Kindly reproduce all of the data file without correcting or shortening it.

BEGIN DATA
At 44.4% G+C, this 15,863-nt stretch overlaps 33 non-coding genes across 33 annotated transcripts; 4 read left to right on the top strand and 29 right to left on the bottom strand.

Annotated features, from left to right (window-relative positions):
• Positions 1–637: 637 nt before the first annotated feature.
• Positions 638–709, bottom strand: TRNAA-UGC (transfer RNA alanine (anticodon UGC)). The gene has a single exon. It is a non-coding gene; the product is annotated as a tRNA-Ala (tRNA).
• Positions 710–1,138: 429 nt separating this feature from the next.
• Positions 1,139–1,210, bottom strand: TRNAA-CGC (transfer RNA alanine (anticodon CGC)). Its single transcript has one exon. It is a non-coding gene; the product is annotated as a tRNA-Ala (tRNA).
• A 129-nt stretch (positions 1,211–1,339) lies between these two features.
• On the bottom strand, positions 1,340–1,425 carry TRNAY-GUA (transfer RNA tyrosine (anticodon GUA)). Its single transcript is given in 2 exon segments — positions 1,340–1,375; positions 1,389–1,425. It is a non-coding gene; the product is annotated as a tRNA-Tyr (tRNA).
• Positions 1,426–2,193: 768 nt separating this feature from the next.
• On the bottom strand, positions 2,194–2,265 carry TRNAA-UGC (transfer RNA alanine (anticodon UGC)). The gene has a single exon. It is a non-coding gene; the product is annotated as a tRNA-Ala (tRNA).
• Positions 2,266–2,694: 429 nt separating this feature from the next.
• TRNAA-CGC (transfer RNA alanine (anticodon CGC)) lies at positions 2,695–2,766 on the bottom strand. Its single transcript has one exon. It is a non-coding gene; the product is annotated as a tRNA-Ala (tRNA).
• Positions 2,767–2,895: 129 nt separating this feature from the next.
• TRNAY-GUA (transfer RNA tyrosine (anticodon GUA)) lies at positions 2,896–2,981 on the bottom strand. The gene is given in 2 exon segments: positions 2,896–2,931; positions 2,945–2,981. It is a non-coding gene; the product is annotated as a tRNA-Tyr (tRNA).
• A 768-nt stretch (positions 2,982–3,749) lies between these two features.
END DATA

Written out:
At 44.4% G+C, this 15,863-nt stretch overlaps 33 non-coding genes across 33 annotated transcripts; 4 read left to right on the top strand and 29 right to left on the bottom strand.

Annotated features, from left to right (window-relative positions):
• Positions 1–637: 637 nt before the first annotated feature.
• Positions 638–709, bottom strand: TRNAA-UGC (transfer RNA alanine (anticodon UGC)). The gene has a single exon. It is a non-coding gene; the product is annotated as a tRNA-Ala (tRNA).
• Positions 710–1,138: 429 nt separating this feature from the next.
• Positions 1,139–1,210, bottom strand: TRNAA-CGC (transfer RNA alanine (anticodon CGC)). Its single transcript has one exon. It is a non-coding gene; the product is annotated as a tRNA-Ala (tRNA).
• A 129-nt stretch (positions 1,211–1,339) lies between these two features.
• On the bottom strand, positions 1,340–1,425 carry TRNAY-GUA (transfer RNA tyrosine (anticodon GUA)). Its single transcript is given in 2 exon segments — positions 1,340–1,375; positions 1,389–1,425. It is a non-coding gene; the product is annotated as a tRNA-Tyr (tRNA).
• Positions 1,426–2,193: 768 nt separating this feature from the next.
• On the bottom strand, positions 2,194–2,265 carry TRNAA-UGC (transfer RNA alanine (anticodon UGC)). The gene has a single exon. It is a non-coding gene; the product is annotated as a tRNA-Ala (tRNA).
• Positions 2,266–2,694: 429 nt separating this feature from the next.
• TRNAA-CGC (transfer RNA alanine (anticodon CGC)) lies at positions 2,695–2,766 on the bottom strand. Its single transcript has one exon. It is a non-coding gene; the product is annotated as a tRNA-Ala (tRNA).
• Positions 2,767–2,895: 129 nt separating this feature from the next.
• TRNAY-GUA (transfer RNA tyrosine (anticodon GUA)) lies at positions 2,896–2,981 on the bottom strand. The gene is given in 2 exon segments: positions 2,896–2,931; positions 2,945–2,981. It is a non-coding gene; the product is annotated as a tRNA-Tyr (tRNA).
• A 768-nt stretch (positions 2,982–3,749) lies between these two features.